An ad promoting a new ginger ale craft beer was pulled from Australian TV after the country’s Advertising Standards watchdog ruled that it “discriminated” and “vilified” people with red hair, Mumbrella reports.
A report by AdNews noted that redheads could be “mildly offended” by the campaign for Carlton and United Breweries’ (CUB) Rusty Yak Gingery Ale, which launched earlier this year. A TV commercial for the drink shows various redheads and the need to “stop the spread of the ‘ginger gene.’”
Sure enough, complaints flooded in, with one Change.org petition calling the ad “a direct attack on all redheads and their families.”
According to Advertising Standards’ report, consumers also accused the ad of being “offensive, racist, and encouraging bullying.”
“The campaign makes fun of people with ginger hair and portrays them in an inferior manner,” read another complaint.
CUB defended the ad as “affectionate, light-hearted, and humorous,” and noted that the fictitious “ginger gene” referred only to its beer, not actual redheads. CUB’s response also claimed that the ad could not be considered racist or discriminatory, arguing that red hair did not fall under race.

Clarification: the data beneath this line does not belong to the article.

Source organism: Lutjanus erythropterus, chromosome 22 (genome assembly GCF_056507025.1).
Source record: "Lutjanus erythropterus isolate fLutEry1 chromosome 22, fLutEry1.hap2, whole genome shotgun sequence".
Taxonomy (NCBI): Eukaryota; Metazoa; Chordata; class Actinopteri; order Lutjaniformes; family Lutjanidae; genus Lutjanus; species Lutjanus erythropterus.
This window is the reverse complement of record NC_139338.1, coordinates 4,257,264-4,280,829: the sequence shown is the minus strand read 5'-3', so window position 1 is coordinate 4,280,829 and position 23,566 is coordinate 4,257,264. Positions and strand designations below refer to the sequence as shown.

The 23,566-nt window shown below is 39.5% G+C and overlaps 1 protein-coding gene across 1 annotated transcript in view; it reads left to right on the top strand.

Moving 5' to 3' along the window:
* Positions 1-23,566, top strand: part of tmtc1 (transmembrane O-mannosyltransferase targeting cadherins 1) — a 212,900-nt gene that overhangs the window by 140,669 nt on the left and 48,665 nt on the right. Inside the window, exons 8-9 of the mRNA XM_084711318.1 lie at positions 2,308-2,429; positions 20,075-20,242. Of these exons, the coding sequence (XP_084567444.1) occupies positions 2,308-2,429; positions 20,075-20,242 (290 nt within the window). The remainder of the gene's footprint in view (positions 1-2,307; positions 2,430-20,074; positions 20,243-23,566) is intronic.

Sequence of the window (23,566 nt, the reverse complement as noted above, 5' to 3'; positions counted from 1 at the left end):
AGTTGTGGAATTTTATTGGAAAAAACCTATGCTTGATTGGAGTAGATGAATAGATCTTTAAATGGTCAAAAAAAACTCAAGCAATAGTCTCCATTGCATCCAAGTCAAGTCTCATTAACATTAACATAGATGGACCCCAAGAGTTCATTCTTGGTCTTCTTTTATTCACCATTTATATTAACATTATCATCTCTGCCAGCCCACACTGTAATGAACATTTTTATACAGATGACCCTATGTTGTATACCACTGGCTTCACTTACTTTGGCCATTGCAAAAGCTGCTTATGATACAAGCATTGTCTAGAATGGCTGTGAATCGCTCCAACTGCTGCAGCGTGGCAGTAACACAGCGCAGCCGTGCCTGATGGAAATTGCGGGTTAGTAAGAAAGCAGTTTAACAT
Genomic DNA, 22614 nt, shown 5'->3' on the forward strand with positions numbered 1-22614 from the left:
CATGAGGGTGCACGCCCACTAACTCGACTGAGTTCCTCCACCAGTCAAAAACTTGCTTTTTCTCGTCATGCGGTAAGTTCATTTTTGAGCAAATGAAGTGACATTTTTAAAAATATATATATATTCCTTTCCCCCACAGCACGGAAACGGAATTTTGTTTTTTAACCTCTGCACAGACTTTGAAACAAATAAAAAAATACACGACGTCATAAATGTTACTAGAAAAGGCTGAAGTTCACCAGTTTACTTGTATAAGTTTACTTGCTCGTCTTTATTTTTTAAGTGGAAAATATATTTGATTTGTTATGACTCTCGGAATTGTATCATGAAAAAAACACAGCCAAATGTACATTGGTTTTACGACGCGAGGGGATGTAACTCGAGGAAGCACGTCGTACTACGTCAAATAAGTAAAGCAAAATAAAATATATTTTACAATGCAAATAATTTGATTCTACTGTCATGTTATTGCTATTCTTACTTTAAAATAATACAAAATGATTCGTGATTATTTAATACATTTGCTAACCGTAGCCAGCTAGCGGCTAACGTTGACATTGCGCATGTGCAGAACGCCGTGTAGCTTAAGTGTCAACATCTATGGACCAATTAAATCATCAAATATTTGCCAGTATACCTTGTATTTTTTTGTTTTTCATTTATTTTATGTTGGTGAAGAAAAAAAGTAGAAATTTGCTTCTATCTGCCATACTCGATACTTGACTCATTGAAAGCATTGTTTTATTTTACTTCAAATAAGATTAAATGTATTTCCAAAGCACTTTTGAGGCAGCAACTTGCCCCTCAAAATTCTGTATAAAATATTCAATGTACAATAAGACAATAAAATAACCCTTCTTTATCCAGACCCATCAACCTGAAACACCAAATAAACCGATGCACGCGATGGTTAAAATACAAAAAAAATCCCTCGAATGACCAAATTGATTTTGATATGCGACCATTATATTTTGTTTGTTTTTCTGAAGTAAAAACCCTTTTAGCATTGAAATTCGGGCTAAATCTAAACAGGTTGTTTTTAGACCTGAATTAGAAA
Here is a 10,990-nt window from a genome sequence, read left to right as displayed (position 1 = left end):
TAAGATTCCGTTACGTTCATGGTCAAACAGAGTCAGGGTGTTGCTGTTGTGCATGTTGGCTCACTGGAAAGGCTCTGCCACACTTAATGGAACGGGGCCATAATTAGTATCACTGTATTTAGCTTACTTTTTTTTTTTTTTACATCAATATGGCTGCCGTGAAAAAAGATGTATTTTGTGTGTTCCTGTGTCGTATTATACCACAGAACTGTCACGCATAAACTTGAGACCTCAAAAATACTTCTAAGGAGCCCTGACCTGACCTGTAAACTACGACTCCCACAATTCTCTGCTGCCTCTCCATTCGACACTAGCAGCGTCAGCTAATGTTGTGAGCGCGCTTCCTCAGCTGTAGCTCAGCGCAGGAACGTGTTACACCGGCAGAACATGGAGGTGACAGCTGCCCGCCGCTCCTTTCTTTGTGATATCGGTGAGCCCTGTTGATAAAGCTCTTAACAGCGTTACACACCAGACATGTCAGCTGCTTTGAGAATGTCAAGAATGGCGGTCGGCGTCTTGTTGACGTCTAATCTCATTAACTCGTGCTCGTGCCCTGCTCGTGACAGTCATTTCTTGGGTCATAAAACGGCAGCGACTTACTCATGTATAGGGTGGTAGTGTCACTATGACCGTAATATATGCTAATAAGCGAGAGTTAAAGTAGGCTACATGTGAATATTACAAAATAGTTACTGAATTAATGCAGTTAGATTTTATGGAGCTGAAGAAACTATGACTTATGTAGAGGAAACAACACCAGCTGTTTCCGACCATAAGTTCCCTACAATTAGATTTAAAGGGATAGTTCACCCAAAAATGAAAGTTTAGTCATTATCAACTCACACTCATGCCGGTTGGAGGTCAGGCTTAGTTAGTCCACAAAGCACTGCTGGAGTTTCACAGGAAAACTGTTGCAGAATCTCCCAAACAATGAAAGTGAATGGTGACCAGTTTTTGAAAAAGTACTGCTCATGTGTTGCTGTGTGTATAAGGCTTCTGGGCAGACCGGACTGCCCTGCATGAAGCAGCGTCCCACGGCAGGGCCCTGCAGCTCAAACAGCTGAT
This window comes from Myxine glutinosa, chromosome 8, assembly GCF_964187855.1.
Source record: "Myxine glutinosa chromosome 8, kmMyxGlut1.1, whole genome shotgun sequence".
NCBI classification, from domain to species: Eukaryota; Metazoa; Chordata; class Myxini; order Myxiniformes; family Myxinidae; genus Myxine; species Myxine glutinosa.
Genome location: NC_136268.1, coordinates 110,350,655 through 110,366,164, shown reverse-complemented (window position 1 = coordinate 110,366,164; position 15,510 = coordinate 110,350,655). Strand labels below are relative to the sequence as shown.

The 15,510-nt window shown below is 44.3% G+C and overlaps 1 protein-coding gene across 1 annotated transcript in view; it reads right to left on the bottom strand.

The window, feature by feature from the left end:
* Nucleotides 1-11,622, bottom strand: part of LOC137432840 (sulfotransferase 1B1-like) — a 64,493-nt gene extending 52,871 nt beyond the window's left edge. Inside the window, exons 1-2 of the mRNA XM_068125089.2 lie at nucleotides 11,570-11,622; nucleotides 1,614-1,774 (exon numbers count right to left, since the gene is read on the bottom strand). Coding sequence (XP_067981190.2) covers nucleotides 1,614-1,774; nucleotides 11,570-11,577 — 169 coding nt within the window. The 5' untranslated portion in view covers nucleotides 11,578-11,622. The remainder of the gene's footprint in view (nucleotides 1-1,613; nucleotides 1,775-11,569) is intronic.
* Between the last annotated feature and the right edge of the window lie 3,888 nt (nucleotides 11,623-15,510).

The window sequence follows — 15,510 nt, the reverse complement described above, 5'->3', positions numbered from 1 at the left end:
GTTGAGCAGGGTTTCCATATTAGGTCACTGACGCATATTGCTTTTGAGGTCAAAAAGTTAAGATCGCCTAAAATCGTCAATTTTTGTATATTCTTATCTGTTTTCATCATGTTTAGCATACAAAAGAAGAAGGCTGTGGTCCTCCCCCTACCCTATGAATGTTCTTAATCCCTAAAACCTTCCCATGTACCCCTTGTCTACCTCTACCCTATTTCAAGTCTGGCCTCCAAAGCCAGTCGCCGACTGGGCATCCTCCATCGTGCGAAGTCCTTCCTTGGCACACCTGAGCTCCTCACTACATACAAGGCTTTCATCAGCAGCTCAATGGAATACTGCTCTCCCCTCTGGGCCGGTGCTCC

Advertising Standards disagreed, however.
“The panel considered that the advertisement referred to the ‘ginger gene’ and considered that in the context of this advertisement, red hair is referenced as a hereditary trait contained in genes,” it ruled. “The panel considered that DNA can be considered to be related to ancestry and descent and therefore considered that in this context the reference to people with red hair falls within the definition of race.”
While the panel also felt that redheads were generally portrayed positively in the commercial, the “stop the spread of the ginger gene” line was considered offensive.
“The phrase ‘stop the spread of the gene’ overstepped the line between being light-hearted humor and made a strong suggestion that an identifiable group of the population was to be considered unpopular,” it noted. “The majority of the panel considered the suggestion that the genetic trait needed to be stopped was a negative one, and considered that the most reasonable interpretation of this line was that having red hair was undesirable. The majority of the panel considered that the inclusion of this line in the advertisement was vilifying of people with red hair as it was likely to incite ridicule of people with red hair.”
Though it disagreed with the ruling, CUB agreed to remove the ad — a decision some redheads will surely celebrate.
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